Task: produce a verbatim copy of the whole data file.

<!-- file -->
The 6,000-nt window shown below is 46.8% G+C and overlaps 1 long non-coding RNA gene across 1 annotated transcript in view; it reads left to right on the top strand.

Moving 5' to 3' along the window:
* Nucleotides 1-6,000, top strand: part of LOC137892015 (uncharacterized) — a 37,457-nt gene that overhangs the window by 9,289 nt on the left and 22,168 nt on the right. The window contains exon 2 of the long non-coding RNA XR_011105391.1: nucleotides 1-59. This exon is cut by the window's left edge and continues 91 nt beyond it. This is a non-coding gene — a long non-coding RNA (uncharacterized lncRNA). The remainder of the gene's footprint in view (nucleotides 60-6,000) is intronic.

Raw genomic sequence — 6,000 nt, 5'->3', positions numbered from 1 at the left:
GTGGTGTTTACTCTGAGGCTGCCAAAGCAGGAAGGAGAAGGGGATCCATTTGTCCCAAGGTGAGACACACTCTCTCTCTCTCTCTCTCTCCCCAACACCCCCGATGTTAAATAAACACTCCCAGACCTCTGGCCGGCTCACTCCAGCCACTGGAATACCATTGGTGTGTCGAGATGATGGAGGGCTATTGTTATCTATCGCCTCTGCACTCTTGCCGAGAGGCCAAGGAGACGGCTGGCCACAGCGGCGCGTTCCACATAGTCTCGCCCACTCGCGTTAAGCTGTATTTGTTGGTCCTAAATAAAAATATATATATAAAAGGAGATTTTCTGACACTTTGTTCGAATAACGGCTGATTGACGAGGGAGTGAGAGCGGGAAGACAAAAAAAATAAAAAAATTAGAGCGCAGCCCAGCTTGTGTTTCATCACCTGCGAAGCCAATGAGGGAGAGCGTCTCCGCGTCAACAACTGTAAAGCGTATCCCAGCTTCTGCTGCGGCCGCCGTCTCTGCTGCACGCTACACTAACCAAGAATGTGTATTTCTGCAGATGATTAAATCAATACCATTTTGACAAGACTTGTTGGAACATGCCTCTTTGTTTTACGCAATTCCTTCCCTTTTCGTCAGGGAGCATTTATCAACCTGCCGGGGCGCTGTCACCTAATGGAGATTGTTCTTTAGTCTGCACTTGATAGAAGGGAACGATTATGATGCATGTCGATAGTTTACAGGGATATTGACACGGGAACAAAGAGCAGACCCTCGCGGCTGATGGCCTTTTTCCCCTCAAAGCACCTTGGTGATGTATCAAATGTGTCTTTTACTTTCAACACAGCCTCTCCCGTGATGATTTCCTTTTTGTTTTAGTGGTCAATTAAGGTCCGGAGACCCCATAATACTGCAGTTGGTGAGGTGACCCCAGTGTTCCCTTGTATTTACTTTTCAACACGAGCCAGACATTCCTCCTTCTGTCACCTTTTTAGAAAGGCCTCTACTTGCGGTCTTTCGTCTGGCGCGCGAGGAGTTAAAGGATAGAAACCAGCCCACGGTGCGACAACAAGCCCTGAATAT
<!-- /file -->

The 6,000-nt window shown below is 46.8% G+C and overlaps 1 long non-coding RNA gene across 1 annotated transcript in view; it reads left to right on the top strand.

Moving 5' to 3' along the window:
* Nucleotides 1-6,000, top strand: part of LOC137892015 (uncharacterized) — a 37,457-nt gene that overhangs the window by 9,289 nt on the left and 22,168 nt on the right. The window contains exon 2 of the long non-coding RNA XR_011105391.1: nucleotides 1-59. This exon is cut by the window's left edge and continues 91 nt beyond it. This is a non-coding gene — a long non-coding RNA (uncharacterized lncRNA). The remainder of the gene's footprint in view (nucleotides 60-6,000) is intronic.

Raw genomic sequence — 6,000 nt, 5'->3', positions numbered from 1 at the left:
GTGGTGTTTACTCTGAGGCTGCCAAAGCAGGAAGGAGAAGGGGATCCATTTGTCCCAAGGTGAGACACACTCTCTCTCTCTCTCTCTCTCCCCAACACCCCCGATGTTAAATAAACACTCCCAGACCTCTGGCCGGCTCACTCCAGCCACTGGAATACCATTGGTGTGTCGAGATGATGGAGGGCTATTGTTATCTATCGCCTCTGCACTCTTGCCGAGAGGCCAAGGAGACGGCTGGCCACAGCGGCGCGTTCCACATAGTCTCGCCCACTCGCGTTAAGCTGTATTTGTTGGTCCTAAATAAAAATATATATATAAAAGGAGATTTTCTGACACTTTGTTCGAATAACGGCTGATTGACGAGGGAGTGAGAGCGGGAAGACAAAAAAAATAAAAAAATTAGAGCGCAGCCCAGCTTGTGTTTCATCACCTGCGAAGCCAATGAGGGAGAGCGTCTCCGCGTCAACAACTGTAAAGCGTATCCCAGCTTCTGCTGCGGCCGCCGTCTCTGCTGCACGCTACACTAACCAAGAATGTGTATTTCTGCAGATGATTAAATCAATACCATTTTGACAAGACTTGTTGGAACATGCCTCTTTGTTTTACGCAATTCCTTCCCTTTTCGTCAGGGAGCATTTATCAACCTGCCGGGGCGCTGTCACCTAATGGAGATTGTTCTTTAGTCTGCACTTGATAGAAGGGAACGATTATGATGCATGTCGATAGTTTACAGGGATATTGACACGGGAACAAAGAGCAGACCCTCGCGGCTGATGGCCTTTTTCCCCTCAAAGCACCTTGGTGATGTATCAAATGTGTCTTTTACTTTCAACACAGCCTCTCCCGTGATGATTTCCTTTTTGTTTTAGTGGTCAATTAAGGTCCGGAGACCCCATAATACTGCAGTTGGTGAGGTGACCCCAGTGTTCCCTTGTATTTACTTTTCAACACGAGCCAGACATTCCTCCTTCTGTCACCTTTTTAGAAAGGCCTCTACTTGCGGTCTTTCGTCTGGCGCGCGAGGAGTTAAAGGATAGAAACCAGCCCACGGTGCGACAACAAGCCCTGAATAT